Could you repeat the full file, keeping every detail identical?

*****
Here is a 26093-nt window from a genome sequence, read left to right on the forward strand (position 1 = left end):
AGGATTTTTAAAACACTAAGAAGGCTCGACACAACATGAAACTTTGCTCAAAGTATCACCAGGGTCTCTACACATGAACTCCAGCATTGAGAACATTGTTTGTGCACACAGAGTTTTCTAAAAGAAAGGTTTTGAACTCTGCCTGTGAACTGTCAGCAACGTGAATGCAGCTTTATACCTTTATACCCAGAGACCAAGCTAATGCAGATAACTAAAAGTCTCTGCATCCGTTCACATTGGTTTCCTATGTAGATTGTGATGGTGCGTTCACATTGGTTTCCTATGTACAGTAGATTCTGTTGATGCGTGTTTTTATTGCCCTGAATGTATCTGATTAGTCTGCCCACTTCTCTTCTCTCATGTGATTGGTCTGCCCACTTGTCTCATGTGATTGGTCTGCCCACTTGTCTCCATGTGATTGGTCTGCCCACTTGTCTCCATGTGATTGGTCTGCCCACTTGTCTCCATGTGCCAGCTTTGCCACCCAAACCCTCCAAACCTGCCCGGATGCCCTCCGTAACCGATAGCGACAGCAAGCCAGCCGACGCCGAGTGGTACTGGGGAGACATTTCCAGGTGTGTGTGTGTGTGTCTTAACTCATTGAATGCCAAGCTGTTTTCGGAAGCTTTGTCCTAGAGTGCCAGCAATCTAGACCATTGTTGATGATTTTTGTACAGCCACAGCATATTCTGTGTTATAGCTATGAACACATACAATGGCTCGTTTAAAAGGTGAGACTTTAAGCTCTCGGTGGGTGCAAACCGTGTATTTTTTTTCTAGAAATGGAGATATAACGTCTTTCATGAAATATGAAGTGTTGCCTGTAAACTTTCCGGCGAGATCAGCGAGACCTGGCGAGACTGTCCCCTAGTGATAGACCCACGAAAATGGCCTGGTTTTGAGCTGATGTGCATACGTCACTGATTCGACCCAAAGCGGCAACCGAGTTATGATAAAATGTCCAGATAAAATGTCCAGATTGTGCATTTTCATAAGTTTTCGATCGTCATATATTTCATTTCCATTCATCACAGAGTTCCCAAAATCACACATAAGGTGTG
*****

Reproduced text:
Here is a 26093-nt window from a genome sequence, read left to right on the forward strand (position 1 = left end):
AGGATTTTTAAAACACTAAGAAGGCTCGACACAACATGAAACTTTGCTCAAAGTATCACCAGGGTCTCTACACATGAACTCCAGCATTGAGAACATTGTTTGTGCACACAGAGTTTTCTAAAAGAAAGGTTTTGAACTCTGCCTGTGAACTGTCAGCAACGTGAATGCAGCTTTATACCTTTATACCCAGAGACCAAGCTAATGCAGATAACTAAAAGTCTCTGCATCCGTTCACATTGGTTTCCTATGTAGATTGTGATGGTGCGTTCACATTGGTTTCCTATGTACAGTAGATTCTGTTGATGCGTGTTTTTATTGCCCTGAATGTATCTGATTAGTCTGCCCACTTCTCTTCTCTCATGTGATTGGTCTGCCCACTTGTCTCATGTGATTGGTCTGCCCACTTGTCTCCATGTGATTGGTCTGCCCACTTGTCTCCATGTGATTGGTCTGCCCACTTGTCTCCATGTGCCAGCTTTGCCACCCAAACCCTCCAAACCTGCCCGGATGCCCTCCGTAACCGATAGCGACAGCAAGCCAGCCGACGCCGAGTGGTACTGGGGAGACATTTCCAGGTGTGTGTGTGTGTGTCTTAACTCATTGAATGCCAAGCTGTTTTCGGAAGCTTTGTCCTAGAGTGCCAGCAATCTAGACCATTGTTGATGATTTTTGTACAGCCACAGCATATTCTGTGTTATAGCTATGAACACATACAATGGCTCGTTTAAAAGGTGAGACTTTAAGCTCTCGGTGGGTGCAAACCGTGTATTTTTTTTCTAGAAATGGAGATATAACGTCTTTCATGAAATATGAAGTGTTGCCTGTAAACTTTCCGGCGAGATCAGCGAGACCTGGCGAGACTGTCCCCTAGTGATAGACCCACGAAAATGGCCTGGTTTTGAGCTGATGTGCATACGTCACTGATTCGACCCAAAGCGGCAACCGAGTTATGATAAAATGTCCAGATAAAATGTCCAGATTGTGCATTTTCATAAGTTTTCGATCGTCATATATTTCATTTCCATTCATCACAGAGTTCCCAAAATCACACATAAGGTGTG